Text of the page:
Clad in a black chiffon saree

Jhumki *, bindi, a red lip color,

Eyes perfected by Kohl,

I take a last glance at myself before I step out

For it has no preconceptions, I’m told,

The astute, truthful, unprejudiced mirror

But is it rightly so? I disagree. And I have my reasons.




Why can’t it appreciate whatever I wear?

Why doesn’t it let me go till I perfect myself?

Isn’t perfection an utterly repugnant myth?

Then why can’t it ignore those scars and blemishes?

Why do I always feel a critic ogling me?

Why doesn’t it reflect how I honestly feel?

Is it truly my own reflection that I see in it?




A sham I call it; judgmental too

For outer appearance is all that’s credible to it

Gorgeous,” it says only if you appear beautiful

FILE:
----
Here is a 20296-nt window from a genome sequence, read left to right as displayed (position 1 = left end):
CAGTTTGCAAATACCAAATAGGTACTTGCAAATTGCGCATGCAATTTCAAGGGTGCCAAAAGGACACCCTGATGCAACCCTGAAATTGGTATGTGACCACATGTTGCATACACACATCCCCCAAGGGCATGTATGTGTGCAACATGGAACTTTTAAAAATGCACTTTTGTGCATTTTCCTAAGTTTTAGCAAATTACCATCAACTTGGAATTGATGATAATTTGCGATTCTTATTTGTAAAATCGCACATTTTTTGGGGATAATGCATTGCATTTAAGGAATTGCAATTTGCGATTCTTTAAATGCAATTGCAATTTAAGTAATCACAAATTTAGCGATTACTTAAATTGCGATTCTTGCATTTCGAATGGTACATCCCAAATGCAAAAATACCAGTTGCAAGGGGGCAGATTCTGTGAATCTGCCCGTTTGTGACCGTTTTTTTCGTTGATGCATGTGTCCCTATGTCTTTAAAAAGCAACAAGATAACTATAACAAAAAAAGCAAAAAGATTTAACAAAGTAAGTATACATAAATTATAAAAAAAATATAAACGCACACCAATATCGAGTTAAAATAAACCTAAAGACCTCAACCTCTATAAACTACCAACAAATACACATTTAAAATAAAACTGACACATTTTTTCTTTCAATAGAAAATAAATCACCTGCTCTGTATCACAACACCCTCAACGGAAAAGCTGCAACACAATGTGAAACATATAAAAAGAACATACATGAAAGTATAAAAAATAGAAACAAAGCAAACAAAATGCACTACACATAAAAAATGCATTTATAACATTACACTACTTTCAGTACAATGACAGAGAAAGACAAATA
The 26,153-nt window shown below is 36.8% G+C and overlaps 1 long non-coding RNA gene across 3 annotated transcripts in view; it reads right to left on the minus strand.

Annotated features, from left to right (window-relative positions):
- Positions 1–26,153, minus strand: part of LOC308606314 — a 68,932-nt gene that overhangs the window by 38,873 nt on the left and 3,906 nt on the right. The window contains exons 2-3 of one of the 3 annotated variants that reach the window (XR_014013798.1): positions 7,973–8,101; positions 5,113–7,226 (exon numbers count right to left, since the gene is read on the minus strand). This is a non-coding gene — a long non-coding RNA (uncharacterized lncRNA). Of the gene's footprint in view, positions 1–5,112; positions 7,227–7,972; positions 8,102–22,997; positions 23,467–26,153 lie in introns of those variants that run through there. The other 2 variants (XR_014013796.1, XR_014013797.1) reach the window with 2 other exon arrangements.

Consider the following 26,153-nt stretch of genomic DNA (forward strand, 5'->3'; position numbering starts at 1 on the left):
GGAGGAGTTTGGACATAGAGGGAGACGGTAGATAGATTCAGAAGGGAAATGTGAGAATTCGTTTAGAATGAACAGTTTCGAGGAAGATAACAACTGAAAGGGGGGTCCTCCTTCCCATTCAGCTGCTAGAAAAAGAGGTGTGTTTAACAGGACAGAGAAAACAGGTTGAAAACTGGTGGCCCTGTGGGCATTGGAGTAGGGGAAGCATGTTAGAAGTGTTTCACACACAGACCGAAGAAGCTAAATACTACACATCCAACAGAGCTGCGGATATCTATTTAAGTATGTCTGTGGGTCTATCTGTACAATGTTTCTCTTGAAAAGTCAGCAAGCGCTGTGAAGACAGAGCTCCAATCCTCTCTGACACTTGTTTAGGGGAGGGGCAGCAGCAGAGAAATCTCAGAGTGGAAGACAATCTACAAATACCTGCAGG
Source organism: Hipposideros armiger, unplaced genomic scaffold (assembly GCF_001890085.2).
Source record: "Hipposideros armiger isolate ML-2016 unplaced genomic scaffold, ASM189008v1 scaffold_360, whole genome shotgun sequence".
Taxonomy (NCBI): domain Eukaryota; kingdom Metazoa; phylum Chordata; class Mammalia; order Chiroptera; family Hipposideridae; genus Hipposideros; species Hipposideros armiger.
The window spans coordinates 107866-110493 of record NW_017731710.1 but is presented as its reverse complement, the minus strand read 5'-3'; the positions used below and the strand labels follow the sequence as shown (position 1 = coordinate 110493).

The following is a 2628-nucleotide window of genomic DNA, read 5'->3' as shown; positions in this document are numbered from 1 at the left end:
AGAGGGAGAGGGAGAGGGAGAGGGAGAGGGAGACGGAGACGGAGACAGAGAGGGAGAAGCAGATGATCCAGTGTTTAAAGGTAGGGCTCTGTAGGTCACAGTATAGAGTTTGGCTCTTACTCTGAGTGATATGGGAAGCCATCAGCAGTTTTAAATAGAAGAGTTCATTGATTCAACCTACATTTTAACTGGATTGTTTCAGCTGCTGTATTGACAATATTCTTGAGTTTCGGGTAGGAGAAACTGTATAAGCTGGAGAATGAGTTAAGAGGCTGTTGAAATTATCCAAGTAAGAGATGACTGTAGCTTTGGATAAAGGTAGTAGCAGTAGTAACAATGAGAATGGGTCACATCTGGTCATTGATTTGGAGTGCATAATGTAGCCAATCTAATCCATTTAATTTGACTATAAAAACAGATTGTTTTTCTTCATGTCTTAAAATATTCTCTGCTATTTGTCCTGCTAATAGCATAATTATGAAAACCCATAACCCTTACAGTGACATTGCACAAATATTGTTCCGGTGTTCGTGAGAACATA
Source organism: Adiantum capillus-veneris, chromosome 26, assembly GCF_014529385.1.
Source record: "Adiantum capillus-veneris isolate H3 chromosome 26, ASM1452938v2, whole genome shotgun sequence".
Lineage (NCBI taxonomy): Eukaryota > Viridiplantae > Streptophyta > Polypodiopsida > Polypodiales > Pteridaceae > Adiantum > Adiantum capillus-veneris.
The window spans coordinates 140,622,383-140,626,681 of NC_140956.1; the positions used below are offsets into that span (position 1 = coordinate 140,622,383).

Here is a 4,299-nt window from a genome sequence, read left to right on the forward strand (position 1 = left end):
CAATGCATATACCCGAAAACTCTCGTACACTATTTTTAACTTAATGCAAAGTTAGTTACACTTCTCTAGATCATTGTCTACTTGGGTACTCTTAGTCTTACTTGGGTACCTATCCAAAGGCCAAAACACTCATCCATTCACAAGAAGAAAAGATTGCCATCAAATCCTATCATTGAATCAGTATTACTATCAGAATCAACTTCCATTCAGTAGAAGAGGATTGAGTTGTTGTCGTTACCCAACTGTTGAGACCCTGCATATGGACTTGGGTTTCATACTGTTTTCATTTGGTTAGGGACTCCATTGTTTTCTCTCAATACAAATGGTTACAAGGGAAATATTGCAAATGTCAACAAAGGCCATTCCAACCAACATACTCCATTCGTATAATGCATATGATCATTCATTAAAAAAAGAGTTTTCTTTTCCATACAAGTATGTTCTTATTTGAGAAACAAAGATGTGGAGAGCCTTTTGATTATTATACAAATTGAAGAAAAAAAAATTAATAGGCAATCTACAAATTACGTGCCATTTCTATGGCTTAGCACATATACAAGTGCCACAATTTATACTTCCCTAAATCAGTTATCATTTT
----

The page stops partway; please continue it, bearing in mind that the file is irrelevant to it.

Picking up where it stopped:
Are you weary, melancholic, or fragmented?

Well, it doesn’t care, but it will notify your deficit

For the mirror, yes our astute, truthful, unprejudiced mirror,

You are simply incomplete; sometimes even hollow and ugly




It’s devoted as Eklavya **, loyal as Birbal***,

But only towards one thing- your physical beauty. Period.

Your inner beauty or the beauty of your soul- all hogwash for it,

It doesn’t have propensity to permeate into your being

Nor is it familiar with the physique of the word ‘soul’

A hypocrite it is, which masquerades a serene look

At times I’m afraid of even a rendezvous




Infinite times, I cried in its lap,

Did it understand my silence? My silence fell on its deaf ears

I screamed and clamored words of rebellion

Did it listen to my words? Did it anticipate any commotion?

It’s heartless, emotionless, uncaring creep

The pompous, bigoted, deceptive mirror-

Does it even care to know which reflection I prefer to see?


©Vandana Bhasin

*Jhumki: Traditional dangling earrings

**Eklavya: Fictional character in the epic Mahabharata known for his devotion for his parents

***Birbal: A wise, loyal minister in the court of King Akbar